A recent piece in the Wall Street Journal discussed the rare worker that thrives on negative feedback. The author makes the point that leaders often shy away from giving this feedback, but in fact, it can be motivating for the person receiving it. I’ll agree with this point however, I also believe the reason so many people can’t hear it or don’t respond well to negative feedback is because of how it’s delivered.
In a performance review, my experience has been that we all listen for the bad, or weaknesses and pay more attention to them than we do the good. This is human nature, what’s wrong, what can I fix, etc. We give this more weight than what we are doing well, even if it’s just 10% of our overall feedback. We often give it outsized importance and weight, in some cases completely ignoring the 90% of good feedback.
Coupled with leaders and managers inability to deliver well, one can’t truly fix a weakness. We can mitigate it, but it can’t be fixed. If you look at all the research from Gallup around the tool Strengthsfinders, you will see that they have shown no one can operate from an area of weakness, only from an area of strength. Most of the examples cited in the article were not actual weaknesses, but merely behaviors that needed to be changed. Those are not weaknesses, it’s about something that needs to be executed differently. By naming it as a weakness we have already labeled it as bad and lessened the likelihood that it can be changed. By simply naming a behavior that can be changed to achieve a better outcome, you have a much higher likelihood of achieving the desired outcome.
As a leader, start by naming the outcome that you would like to have, meaning the change you would like to see. Identify any institutional barriers that are in the way of achieving it. Then look at the behaviors that have contributed to not achieving that outcome – talking to the wrong client; not communicating effectively; not working on the right projects; not delivering in a timely manner, etc. You get the idea. Once you have a desired future state defined, that is different than where you are today, you can identify the roadblocks that are in the way. What does this person need to do differently? It’s not bad or good, it’s simply is or is not getting them the result needed to be successful.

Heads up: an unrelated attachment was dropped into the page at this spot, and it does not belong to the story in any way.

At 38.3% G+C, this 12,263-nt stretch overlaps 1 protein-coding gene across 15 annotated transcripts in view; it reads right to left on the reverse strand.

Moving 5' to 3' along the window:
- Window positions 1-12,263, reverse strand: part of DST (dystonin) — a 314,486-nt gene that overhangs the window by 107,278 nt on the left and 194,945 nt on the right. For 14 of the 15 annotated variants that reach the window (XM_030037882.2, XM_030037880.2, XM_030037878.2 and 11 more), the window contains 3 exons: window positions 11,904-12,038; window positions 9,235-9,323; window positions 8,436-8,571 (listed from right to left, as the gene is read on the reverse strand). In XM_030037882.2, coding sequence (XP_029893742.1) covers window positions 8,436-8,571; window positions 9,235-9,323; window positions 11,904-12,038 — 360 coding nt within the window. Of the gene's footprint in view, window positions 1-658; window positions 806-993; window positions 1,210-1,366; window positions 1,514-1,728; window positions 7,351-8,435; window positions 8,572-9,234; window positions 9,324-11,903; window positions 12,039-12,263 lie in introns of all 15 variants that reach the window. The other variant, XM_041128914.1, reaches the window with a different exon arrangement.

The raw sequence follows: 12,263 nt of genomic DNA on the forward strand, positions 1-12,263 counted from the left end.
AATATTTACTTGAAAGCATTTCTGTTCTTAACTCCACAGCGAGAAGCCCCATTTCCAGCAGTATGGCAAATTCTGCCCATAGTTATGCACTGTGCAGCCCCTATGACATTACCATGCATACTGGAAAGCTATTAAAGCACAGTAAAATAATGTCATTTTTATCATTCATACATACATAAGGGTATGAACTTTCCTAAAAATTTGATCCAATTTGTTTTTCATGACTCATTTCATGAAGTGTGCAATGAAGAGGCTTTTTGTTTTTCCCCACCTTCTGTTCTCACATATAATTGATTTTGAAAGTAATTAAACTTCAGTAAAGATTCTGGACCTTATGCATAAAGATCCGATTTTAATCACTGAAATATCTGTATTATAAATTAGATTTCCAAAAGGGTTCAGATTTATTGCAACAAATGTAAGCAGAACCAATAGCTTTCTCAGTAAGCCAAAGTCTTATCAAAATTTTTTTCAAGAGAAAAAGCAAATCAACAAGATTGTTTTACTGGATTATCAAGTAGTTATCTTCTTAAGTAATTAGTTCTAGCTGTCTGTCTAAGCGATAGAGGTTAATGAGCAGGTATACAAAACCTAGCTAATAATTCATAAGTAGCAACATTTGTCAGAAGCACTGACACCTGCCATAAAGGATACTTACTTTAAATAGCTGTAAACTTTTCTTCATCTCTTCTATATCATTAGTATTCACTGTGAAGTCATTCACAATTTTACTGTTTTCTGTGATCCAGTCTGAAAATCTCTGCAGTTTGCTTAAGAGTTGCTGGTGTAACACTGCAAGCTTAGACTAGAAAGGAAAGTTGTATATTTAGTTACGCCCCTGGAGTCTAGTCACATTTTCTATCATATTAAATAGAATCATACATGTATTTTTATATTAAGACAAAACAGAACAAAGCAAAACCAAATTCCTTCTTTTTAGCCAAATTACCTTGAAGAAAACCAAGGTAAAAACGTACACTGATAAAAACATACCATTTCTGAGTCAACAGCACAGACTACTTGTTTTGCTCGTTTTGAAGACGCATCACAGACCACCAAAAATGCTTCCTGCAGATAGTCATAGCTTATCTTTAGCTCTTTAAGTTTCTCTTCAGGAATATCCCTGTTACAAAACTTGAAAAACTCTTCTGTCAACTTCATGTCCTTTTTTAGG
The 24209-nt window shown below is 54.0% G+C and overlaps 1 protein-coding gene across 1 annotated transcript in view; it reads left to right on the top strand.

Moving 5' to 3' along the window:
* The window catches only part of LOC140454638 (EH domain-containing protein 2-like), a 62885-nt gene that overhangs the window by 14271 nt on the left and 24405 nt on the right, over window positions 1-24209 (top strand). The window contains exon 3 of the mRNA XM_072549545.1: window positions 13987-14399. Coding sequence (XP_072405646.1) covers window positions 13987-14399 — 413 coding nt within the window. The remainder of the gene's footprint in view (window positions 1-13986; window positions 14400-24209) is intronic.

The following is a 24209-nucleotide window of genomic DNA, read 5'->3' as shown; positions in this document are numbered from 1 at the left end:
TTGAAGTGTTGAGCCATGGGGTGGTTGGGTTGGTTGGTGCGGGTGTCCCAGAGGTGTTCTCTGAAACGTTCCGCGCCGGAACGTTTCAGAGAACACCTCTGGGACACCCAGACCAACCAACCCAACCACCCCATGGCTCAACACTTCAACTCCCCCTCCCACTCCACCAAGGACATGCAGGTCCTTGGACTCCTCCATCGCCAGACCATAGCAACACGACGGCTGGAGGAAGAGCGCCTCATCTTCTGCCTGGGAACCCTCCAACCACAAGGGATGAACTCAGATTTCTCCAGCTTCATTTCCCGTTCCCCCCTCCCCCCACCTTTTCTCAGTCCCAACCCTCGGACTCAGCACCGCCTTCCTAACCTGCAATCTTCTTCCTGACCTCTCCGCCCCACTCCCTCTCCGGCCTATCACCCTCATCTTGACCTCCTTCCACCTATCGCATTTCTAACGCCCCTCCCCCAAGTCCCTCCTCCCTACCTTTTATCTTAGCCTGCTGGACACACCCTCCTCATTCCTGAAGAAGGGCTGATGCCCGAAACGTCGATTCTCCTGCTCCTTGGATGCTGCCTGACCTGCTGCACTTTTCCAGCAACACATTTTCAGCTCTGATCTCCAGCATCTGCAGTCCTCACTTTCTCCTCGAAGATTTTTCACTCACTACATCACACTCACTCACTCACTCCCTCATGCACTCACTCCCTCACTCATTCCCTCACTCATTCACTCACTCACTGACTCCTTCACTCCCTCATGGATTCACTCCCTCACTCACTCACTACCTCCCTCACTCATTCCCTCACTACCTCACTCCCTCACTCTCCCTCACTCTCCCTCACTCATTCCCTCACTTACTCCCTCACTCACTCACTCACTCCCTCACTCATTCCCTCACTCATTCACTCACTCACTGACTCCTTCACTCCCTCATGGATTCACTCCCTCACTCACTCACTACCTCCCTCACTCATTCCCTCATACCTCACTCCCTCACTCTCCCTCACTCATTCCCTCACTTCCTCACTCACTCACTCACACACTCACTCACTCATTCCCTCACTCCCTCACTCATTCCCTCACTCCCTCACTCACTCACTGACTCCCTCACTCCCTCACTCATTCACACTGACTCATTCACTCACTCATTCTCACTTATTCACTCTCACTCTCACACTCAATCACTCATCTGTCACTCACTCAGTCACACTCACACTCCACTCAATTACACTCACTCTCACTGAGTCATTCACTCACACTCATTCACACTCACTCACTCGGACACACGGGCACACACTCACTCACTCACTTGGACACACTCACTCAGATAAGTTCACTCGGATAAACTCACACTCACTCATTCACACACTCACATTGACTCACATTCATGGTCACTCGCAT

Next, it’s important to separate the behavior from the person. It’s not attached to them like a barnacle, it’s likely a behavior that if made aware of it, they can change. When a person is self-aware, they likely self-correct frequently along their career path. Always learning from both successes and failures and adjusting accordingly. Name it for what it is and move on. The behavior doesn’t define them unless they are unwilling to change and learn something new.
Lastly, provide coaching or training for the new behavior as needed. When was the last time you learned something new on your own, without help or by accident? Not very often. Good leaders know to provide support for people to change behaviors. It’s not about pointing out someone’s weakness or always asking about our own, it’s about connecting the dots to the future state we want and getting some help along the way.